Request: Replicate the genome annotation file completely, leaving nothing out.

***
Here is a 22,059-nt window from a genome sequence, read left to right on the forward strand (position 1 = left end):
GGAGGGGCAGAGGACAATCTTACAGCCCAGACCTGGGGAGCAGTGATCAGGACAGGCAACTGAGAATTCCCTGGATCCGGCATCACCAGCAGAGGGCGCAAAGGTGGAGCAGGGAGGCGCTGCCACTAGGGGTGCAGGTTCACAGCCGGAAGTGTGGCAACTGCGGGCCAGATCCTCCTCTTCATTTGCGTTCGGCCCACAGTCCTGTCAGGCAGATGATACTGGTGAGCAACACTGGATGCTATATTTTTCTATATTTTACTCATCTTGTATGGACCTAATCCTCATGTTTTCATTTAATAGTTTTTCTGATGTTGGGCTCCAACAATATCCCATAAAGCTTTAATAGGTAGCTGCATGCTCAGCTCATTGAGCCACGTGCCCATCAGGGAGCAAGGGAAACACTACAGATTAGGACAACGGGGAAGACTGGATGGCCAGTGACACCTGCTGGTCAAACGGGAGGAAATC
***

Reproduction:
Here is a 22,059-nt window from a genome sequence, read left to right on the forward strand (position 1 = left end):
GGAGGGGCAGAGGACAATCTTACAGCCCAGACCTGGGGAGCAGTGATCAGGACAGGCAACTGAGAATTCCCTGGATCCGGCATCACCAGCAGAGGGCGCAAAGGTGGAGCAGGGAGGCGCTGCCACTAGGGGTGCAGGTTCACAGCCGGAAGTGTGGCAACTGCGGGCCAGATCCTCCTCTTCATTTGCGTTCGGCCCACAGTCCTGTCAGGCAGATGATACTGGTGAGCAACACTGGATGCTATATTTTTCTATATTTTACTCATCTTGTATGGACCTAATCCTCATGTTTTCATTTAATAGTTTTTCTGATGTTGGGCTCCAACAATATCCCATAAAGCTTTAATAGGTAGCTGCATGCTCAGCTCATTGAGCCACGTGCCCATCAGGGAGCAAGGGAAACACTACAGATTAGGACAACGGGGAAGACTGGATGGCCAGTGACACCTGCTGGTCAAACGGGAGGAAATC